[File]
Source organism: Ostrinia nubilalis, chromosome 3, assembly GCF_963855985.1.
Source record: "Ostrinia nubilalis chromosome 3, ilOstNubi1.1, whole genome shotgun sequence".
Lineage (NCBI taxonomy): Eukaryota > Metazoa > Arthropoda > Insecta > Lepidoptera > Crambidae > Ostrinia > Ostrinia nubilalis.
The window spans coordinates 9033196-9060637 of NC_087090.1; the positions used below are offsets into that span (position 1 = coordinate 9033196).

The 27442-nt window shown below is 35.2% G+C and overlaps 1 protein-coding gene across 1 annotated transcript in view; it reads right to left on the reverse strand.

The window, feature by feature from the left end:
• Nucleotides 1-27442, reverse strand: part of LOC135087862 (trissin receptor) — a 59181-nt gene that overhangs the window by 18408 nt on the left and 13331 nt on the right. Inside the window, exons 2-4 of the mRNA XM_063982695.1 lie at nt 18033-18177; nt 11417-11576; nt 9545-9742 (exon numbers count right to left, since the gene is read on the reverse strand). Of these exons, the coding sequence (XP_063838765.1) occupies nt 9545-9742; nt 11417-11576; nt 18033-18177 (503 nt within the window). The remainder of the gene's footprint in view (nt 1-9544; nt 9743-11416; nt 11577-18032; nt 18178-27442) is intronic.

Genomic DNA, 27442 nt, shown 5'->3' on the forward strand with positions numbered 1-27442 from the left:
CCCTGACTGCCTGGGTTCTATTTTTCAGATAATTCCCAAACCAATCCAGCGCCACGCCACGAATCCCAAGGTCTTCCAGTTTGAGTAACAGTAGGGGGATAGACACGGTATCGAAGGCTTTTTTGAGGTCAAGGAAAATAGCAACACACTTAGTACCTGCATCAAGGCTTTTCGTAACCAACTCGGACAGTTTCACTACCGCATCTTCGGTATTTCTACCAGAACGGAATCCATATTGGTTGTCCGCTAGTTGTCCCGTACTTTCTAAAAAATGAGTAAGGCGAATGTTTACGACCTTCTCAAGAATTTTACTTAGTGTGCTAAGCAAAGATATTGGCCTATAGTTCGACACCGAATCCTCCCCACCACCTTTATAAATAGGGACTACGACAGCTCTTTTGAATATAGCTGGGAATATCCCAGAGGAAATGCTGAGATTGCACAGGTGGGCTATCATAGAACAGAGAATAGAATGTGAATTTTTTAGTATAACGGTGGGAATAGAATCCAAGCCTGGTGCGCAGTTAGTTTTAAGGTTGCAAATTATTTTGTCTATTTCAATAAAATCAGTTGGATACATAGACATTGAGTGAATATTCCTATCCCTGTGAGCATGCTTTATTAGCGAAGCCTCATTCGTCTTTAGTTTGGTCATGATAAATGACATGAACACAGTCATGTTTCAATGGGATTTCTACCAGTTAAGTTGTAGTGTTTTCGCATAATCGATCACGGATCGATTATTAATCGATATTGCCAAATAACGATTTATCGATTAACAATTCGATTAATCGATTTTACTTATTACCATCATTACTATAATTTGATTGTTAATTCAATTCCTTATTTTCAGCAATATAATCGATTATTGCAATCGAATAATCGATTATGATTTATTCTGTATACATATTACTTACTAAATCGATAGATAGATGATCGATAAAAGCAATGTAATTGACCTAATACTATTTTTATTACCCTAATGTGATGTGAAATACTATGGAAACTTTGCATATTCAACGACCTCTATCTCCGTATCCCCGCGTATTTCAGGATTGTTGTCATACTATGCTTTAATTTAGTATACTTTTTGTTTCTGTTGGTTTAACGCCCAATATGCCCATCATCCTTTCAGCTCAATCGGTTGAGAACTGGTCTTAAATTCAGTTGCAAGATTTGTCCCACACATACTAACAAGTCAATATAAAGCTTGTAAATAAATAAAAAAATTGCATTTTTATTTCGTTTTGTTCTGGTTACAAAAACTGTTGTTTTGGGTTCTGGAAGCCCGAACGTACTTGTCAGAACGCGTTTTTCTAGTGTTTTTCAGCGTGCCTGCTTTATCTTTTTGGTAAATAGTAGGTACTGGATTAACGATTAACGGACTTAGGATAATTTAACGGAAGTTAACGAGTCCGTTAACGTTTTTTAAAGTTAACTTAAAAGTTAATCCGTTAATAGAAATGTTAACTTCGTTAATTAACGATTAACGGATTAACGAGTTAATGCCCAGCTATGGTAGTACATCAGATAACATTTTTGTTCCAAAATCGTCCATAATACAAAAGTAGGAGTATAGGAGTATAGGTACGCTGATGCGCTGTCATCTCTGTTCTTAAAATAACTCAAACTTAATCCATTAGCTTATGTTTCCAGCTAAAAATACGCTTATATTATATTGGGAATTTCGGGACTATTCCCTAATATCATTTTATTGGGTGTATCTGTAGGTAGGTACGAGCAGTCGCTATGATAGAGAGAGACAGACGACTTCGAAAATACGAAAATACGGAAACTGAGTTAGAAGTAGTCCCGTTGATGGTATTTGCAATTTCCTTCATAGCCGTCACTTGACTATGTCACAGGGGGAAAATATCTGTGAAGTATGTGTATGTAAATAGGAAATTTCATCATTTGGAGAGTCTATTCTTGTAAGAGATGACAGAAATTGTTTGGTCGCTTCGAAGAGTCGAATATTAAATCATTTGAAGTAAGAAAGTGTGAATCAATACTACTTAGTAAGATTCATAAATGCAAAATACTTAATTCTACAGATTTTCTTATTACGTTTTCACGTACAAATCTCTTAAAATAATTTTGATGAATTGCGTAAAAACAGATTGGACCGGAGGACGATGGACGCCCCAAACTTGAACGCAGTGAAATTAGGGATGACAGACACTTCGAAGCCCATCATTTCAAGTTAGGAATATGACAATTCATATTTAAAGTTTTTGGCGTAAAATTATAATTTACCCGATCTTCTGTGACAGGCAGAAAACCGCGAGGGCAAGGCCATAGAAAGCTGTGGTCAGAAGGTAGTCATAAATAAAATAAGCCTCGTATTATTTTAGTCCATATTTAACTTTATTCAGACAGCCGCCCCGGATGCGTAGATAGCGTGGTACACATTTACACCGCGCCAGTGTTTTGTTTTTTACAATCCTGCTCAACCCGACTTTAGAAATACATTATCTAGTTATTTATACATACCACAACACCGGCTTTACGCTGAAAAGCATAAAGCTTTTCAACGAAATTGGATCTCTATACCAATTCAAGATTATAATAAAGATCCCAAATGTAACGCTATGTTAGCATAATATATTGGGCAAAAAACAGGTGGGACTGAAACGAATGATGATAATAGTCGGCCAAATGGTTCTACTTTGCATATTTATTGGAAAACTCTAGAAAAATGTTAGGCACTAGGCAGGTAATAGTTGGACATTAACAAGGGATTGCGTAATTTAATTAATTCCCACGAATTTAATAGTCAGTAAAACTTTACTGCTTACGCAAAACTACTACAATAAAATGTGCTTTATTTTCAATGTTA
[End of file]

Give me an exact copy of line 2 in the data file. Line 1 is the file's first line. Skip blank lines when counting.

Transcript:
Source record: "Ostrinia nubilalis chromosome 3, ilOstNubi1.1, whole genome shotgun sequence".